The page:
Published Dec 28, 2011Iconic folksinger Woody Guthrie has received no shortage of tributes in recent years, with artists like Wilco, Feist, Billy Bragg, Tom Morello, Lou Reed and more revisiting some of the songwriter's works. Soon, Guthrie will be celebrated with a new archive and museum.
The George Kaiser Family Foundation paid Guthrie's children $3 million for the archives, and it will be using the materials to build an exhibition in Tulsa, OK (close to Guthrie's hometown of Okemah, OK). The display will likely include the singer's personal notebooks and diaries, letters, artwork, unpublished stories and essays, lyrics, and various personal materials. Evidently the archives have been well kept.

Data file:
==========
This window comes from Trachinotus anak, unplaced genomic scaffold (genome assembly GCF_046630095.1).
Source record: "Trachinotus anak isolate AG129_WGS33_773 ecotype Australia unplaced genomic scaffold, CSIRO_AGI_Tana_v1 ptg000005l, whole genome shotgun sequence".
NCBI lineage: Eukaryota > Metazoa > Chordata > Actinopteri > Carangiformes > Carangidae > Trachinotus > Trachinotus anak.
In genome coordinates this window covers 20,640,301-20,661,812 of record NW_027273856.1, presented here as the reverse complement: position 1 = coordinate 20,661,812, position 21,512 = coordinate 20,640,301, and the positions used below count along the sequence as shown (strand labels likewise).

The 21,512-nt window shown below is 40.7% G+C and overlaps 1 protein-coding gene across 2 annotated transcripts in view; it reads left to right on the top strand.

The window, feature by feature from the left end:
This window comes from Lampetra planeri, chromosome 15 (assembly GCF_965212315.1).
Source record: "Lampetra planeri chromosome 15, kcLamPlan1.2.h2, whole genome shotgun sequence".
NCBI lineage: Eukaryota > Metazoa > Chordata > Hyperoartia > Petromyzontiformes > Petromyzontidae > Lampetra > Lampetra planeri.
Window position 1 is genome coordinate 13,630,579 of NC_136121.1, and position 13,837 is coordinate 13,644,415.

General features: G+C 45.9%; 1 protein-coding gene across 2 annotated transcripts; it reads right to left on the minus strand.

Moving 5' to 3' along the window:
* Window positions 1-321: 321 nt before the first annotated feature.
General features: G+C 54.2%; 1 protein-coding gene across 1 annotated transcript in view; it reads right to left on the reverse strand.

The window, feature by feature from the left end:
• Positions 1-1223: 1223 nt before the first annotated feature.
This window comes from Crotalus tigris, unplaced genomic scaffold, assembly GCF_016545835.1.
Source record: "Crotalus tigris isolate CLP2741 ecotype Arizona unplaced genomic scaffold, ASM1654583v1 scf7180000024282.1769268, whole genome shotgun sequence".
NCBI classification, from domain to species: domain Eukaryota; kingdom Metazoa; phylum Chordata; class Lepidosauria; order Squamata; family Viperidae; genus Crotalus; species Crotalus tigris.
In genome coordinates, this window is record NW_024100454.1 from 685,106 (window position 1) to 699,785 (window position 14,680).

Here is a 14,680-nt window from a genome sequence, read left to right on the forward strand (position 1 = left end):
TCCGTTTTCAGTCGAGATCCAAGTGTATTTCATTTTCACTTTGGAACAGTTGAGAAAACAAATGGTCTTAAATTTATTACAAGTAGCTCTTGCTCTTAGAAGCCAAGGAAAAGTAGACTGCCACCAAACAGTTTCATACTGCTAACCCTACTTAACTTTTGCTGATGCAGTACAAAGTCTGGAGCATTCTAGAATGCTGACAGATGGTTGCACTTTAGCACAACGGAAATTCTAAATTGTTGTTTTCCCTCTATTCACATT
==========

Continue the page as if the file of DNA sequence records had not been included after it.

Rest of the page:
The New York Times reports that the museum won't be ready until at least 2013. In the meantime, the George Kaiser Family Foundation will be hosting a concert and a conference in March, 2012. This will coincide with the centennial of Guthrie's birth, which took place in July of 1912.
This museum and archive will give some well-deserved recognition to Guthrie, who has often been ignored in his home state for his leftist leanings. He was only inducted into the Oklahoma Hall of Fame in 2006.
Guthrie died in 1967 of Huntington's disease. He was 55.